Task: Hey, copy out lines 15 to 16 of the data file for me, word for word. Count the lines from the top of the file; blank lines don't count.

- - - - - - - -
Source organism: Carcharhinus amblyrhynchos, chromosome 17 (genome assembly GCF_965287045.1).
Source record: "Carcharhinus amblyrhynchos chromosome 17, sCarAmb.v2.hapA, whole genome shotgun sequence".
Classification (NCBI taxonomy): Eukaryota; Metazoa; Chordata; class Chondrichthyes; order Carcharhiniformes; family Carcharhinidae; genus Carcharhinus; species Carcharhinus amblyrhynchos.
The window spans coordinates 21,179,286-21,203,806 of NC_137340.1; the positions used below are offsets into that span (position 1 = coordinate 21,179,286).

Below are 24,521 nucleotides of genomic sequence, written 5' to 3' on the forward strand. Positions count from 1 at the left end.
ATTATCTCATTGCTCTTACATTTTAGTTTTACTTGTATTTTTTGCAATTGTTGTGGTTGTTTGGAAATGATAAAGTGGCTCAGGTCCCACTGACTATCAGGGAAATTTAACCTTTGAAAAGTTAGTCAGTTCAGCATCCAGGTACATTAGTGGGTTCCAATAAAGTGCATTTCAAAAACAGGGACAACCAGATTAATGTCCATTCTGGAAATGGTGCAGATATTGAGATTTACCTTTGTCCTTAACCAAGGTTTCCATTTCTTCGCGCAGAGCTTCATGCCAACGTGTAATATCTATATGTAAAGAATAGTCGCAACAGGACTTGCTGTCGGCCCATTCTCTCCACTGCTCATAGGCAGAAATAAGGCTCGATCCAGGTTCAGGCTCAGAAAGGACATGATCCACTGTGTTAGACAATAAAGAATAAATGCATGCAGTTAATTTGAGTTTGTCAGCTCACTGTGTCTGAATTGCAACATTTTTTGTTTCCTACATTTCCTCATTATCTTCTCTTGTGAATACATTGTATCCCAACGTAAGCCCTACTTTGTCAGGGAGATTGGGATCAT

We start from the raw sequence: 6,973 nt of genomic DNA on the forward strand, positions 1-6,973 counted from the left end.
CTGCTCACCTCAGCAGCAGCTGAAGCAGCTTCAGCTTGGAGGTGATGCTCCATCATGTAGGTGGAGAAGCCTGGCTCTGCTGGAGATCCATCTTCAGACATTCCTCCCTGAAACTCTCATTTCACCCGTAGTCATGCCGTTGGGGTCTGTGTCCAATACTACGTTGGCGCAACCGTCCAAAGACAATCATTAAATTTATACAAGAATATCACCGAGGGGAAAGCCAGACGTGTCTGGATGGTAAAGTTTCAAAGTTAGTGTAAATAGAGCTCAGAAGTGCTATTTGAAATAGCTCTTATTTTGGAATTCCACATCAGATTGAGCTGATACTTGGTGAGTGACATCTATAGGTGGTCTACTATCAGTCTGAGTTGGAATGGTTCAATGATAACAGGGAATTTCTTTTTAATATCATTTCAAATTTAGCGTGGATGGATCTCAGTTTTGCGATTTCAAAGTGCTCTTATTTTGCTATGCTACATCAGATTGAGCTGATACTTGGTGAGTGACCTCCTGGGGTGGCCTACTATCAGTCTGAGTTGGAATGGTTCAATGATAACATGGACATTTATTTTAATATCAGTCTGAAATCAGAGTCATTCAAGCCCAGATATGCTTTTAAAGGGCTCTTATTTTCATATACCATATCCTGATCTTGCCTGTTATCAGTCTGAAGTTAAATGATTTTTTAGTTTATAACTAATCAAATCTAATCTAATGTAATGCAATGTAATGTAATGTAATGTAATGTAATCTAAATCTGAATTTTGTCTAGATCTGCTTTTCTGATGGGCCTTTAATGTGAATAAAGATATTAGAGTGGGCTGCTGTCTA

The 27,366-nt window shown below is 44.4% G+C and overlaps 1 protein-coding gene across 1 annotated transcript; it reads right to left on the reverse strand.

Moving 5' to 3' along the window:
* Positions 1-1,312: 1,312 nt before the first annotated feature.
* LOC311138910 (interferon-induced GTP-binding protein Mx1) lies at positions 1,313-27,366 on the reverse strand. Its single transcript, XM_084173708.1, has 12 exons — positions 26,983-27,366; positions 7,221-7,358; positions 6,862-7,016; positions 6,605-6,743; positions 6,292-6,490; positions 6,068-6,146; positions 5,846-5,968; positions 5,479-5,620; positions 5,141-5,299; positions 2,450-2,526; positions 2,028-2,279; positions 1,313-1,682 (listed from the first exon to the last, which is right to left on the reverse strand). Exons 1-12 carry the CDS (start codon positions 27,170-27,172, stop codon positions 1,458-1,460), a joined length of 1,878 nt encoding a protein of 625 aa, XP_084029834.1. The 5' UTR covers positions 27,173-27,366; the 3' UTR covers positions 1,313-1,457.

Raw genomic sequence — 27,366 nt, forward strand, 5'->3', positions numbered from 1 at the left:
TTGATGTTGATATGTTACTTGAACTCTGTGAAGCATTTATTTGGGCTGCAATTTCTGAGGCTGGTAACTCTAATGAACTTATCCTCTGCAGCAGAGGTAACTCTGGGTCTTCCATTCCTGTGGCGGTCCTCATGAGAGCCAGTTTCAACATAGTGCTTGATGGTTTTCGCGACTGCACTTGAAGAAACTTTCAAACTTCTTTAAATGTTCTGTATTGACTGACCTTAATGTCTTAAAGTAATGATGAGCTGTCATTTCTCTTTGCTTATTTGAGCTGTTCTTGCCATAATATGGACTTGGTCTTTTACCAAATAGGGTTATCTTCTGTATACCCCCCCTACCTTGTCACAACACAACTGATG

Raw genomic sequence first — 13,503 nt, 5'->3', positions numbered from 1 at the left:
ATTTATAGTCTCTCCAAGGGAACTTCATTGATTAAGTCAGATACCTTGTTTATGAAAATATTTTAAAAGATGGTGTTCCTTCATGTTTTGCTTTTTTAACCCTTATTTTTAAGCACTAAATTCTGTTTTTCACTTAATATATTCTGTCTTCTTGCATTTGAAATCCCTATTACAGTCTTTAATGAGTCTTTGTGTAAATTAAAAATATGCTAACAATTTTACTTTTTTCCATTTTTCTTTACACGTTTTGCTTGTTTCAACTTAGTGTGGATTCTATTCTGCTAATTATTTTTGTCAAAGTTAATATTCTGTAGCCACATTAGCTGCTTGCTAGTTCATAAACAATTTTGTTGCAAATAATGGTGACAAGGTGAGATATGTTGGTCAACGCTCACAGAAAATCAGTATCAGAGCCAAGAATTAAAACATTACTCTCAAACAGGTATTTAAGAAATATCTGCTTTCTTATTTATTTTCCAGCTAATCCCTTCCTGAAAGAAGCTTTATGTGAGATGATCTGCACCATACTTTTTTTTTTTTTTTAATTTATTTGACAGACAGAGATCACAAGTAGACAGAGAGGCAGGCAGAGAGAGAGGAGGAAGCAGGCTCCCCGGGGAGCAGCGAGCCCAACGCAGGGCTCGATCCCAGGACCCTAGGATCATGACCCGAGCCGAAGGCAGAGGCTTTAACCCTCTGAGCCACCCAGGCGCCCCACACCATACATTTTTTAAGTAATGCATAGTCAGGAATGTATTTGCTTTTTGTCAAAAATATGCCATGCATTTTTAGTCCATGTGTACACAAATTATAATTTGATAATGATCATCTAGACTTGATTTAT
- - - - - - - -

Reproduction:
Raw genomic sequence first — 13,503 nt, 5'->3', positions numbered from 1 at the left:
ATTTATAGTCTCTCCAAGGGAACTTCATTGATTAAGTCAGATACCTTGTTTATGAAAATATTTTAAAAGATGGTGTTCCTTCATGTTTTGCTTTTTTAACCCTTATTTTTAAGCACTAAATTCTGTTTTTCACTTAATATATTCTGTCTTCTTGCATTTGAAATCCCTATTACAGTCTTTAATGAGTCTTTGTGTAAATTAAAAATATGCTAACAATTTTACTTTTTTCCATTTTTCTTTACACGTTTTGCTTGTTTCAACTTAGTGTGGATTCTATTCTGCTAATTATTTTTGTCAAAGTTAATATTCTGTAGCCACATTAGCTGCTTGCTAGTTCATAAACAATTTTGTTGCAAATAATGGTGACAAGGTGAGATATGTTGGTCAACGCTCACAGAAAATCAGTATCAGAGCCAAGAATTAAAACATTACTCTCAAACAGGTATTTAAGAAATATCTGCTTTCTTATTTATTTTCCAGCTAATCCCTTCCTGAAAGAAGCTTTATGTGAGATGATCTGCACCATACTTTTTTTTTTTTTTTAATTTATTTGACAGACAGAGATCACAAGTAGACAGAGAGGCAGGCAGAGAGAGAGGAGGAAGCAGGCTCCCCGGGGAGCAGCGAGCCCAACGCAGGGCTCGATCCCAGGACCCTAGGATCATGACCCGAGCCGAAGGCAGAGGCTTTAACCCTCTGAGCCACCCAGGCGCCCCACACCATACATTTTTTAAGTAATGCATAGTCAGGAATGTATTTGCTTTTTGTCAAAAATATGCCATGCATTTTTAGTCCATGTGTACACAAATTATAATTTGATAATGATCATCTAGACTTGATTTAT